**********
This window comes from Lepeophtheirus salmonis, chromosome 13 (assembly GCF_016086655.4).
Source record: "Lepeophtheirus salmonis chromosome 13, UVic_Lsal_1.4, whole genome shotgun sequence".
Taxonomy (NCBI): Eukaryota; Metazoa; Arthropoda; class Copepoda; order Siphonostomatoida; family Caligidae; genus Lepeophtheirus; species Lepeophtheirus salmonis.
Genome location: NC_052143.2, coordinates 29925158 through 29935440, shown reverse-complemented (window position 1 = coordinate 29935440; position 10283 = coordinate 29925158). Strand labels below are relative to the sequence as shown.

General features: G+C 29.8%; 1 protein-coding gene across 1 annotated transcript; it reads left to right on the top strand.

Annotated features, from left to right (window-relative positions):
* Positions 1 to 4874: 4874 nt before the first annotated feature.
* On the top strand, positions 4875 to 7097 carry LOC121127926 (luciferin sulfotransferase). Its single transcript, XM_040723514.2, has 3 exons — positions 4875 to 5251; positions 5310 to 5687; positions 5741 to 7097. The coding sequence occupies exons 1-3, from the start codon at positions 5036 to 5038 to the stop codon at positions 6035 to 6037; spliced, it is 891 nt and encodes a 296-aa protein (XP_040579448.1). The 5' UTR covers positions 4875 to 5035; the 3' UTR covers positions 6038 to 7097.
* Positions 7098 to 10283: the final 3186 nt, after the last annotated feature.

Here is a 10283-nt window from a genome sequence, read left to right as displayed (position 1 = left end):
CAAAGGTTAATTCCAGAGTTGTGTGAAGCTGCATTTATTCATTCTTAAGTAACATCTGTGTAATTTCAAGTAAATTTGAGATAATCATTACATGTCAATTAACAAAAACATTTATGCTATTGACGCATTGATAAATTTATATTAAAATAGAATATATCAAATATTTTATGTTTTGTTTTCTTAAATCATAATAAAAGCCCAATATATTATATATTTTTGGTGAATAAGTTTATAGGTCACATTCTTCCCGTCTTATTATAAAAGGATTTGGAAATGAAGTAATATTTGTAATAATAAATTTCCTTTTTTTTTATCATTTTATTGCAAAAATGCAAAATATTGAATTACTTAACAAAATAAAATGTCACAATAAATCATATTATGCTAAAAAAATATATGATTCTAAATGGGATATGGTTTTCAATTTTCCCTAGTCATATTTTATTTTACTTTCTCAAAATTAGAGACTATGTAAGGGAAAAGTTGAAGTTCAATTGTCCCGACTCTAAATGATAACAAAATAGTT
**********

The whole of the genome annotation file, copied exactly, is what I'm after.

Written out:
This window comes from Lepeophtheirus salmonis, chromosome 13 (assembly GCF_016086655.4).
Source record: "Lepeophtheirus salmonis chromosome 13, UVic_Lsal_1.4, whole genome shotgun sequence".
Taxonomy (NCBI): Eukaryota; Metazoa; Arthropoda; class Copepoda; order Siphonostomatoida; family Caligidae; genus Lepeophtheirus; species Lepeophtheirus salmonis.
Genome location: NC_052143.2, coordinates 29925158 through 29935440, shown reverse-complemented (window position 1 = coordinate 29935440; position 10283 = coordinate 29925158). Strand labels below are relative to the sequence as shown.

General features: G+C 29.8%; 1 protein-coding gene across 1 annotated transcript; it reads left to right on the top strand.

Annotated features, from left to right (window-relative positions):
* Positions 1 to 4874: 4874 nt before the first annotated feature.
* On the top strand, positions 4875 to 7097 carry LOC121127926 (luciferin sulfotransferase). Its single transcript, XM_040723514.2, has 3 exons — positions 4875 to 5251; positions 5310 to 5687; positions 5741 to 7097. The coding sequence occupies exons 1-3, from the start codon at positions 5036 to 5038 to the stop codon at positions 6035 to 6037; spliced, it is 891 nt and encodes a 296-aa protein (XP_040579448.1). The 5' UTR covers positions 4875 to 5035; the 3' UTR covers positions 6038 to 7097.
* Positions 7098 to 10283: the final 3186 nt, after the last annotated feature.

Here is a 10283-nt window from a genome sequence, read left to right as displayed (position 1 = left end):
CAAAGGTTAATTCCAGAGTTGTGTGAAGCTGCATTTATTCATTCTTAAGTAACATCTGTGTAATTTCAAGTAAATTTGAGATAATCATTACATGTCAATTAACAAAAACATTTATGCTATTGACGCATTGATAAATTTATATTAAAATAGAATATATCAAATATTTTATGTTTTGTTTTCTTAAATCATAATAAAAGCCCAATATATTATATATTTTTGGTGAATAAGTTTATAGGTCACATTCTTCCCGTCTTATTATAAAAGGATTTGGAAATGAAGTAATATTTGTAATAATAAATTTCCTTTTTTTTTATCATTTTATTGCAAAAATGCAAAATATTGAATTACTTAACAAAATAAAATGTCACAATAAATCATATTATGCTAAAAAAATATATGATTCTAAATGGGATATGGTTTTCAATTTTCCCTAGTCATATTTTATTTTACTTTCTCAAAATTAGAGACTATGTAAGGGAAAAGTTGAAGTTCAATTGTCCCGACTCTAAATGATAACAAAATAGTT